Signs of Spring in Istanbul (finally!)

It's felt like a long time coming, but it seems to be here, though I don't want to jinx it. The tenacious and extensive blanket of fog that's been topping the city for weeks seems to be moving on, although it's not exiting center stage easily and instead, raking its nails along the sky, leaving streaks of itself behind. Hopefully it means warmer weather is on the way at last!

Tulips in Yildiz Park

I've been walking the five miles back home, recently, instead of taking the school's service bus. Being a city of hills, Istanbul makes for some great city hikes and my journey home is a slow roller coaster of scenic ups and downs. I usually head down to Ortakoy and then make my way back up to the entrance of Yildiz Park, formerly the Sultan's hunting grounds. Its walls cloister you from the street hustle, and gives the rare opportunity for a peaceful stroll. You can also catch glimpses of the bridge to Asia and the Bosphorus while walking along is paths and there are several cafes, where you can catch your breath and enjoy a cay with a beautiful view. It also seems like a hot spot for teens, escaping their parents' watchful gazes to lock lips on its numerous benches.

In honor of spring, hundreds of tulips of many varieties have been planted throughout the park and it is truly a pleasure for the eyes to take in their shouting vibrancy and all of their forms: some clumsy and floppy eared like labradors, others trim and tidy like turbans, and still others pointy and precise as lance blades. After walking around in Yildiz Park for a while, I exit through the only other entrance at the bottom of the park and head towards home along the Bosphorus. I've figured out a less crowded path and I get a lot of thinking done as I watch the ships criss cross each other  on the water.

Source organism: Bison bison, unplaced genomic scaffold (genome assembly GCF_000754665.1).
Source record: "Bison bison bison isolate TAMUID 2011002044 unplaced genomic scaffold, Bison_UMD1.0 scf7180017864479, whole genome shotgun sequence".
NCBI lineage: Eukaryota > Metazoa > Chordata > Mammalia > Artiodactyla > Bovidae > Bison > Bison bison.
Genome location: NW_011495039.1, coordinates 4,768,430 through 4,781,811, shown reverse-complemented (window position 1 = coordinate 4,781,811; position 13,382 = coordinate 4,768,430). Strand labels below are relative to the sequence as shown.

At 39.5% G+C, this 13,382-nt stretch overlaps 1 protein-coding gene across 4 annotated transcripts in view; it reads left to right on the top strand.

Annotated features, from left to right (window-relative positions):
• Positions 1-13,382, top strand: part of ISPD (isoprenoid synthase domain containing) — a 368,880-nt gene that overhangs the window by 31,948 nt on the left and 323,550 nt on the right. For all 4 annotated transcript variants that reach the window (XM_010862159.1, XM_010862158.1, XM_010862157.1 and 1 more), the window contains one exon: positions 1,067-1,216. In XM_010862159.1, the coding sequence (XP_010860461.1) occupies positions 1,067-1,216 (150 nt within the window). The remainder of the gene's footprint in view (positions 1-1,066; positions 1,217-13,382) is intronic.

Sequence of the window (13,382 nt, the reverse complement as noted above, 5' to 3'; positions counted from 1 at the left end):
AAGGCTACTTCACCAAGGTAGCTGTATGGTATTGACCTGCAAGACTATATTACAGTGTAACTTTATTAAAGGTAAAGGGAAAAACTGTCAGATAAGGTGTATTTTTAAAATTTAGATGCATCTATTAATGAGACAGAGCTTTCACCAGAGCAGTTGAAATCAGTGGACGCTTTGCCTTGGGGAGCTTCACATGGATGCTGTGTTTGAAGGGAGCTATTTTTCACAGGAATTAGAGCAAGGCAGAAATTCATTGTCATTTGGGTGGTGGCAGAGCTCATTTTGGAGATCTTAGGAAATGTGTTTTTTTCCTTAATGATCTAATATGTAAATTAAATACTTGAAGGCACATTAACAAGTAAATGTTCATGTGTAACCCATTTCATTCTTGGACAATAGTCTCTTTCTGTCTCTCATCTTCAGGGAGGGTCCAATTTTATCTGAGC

Bag-o-chokes!
When I was almost home and trying to filter down what to make for dinner, I passed an artichoke vendor on the street with a huge mound of artichokes ready for grooming and a big pail of water. He had a customer already, so I waited for my turn and was mesmerized by the process. It was beautiful to watch him work. He filed down each artichoke in seconds, cutting off the leaves and trimming it down the saucer shaped part above the stem, never once stopping, always keeping the artichoke in a clean rotation in his swift hands. After shaving the final leaves off, he would drop the diminished artichoke, now naked without it's ornamental green scales, into a bin of water.

In the final step, he fished each of the 'chokes out of the water, spun them quickly in his hand, while brushing each of its surfaces with a half lemon in a move reminiscent of a potter, shaping the lip of a pot on a spinning wheel. As he finished this baptism by lemon, he lined them up on a wooden lat to wait for the others- patient school children, all scrubbed squeaky clean behind the ears, sitting on a bench. Once they had all undergone this elaborate ritual, he scooped them into a clear plastic bag, filled it with water, and tied a tight knot at the end, like goldfish won at the school fair. I walked the few blocks home, excited to sample this special spring treat. We tried one raw, and the rest, I cooked with zucchini and mixed with pasta. I'm excited to explore other ways to use them now that they are in season. Hurray for spring!


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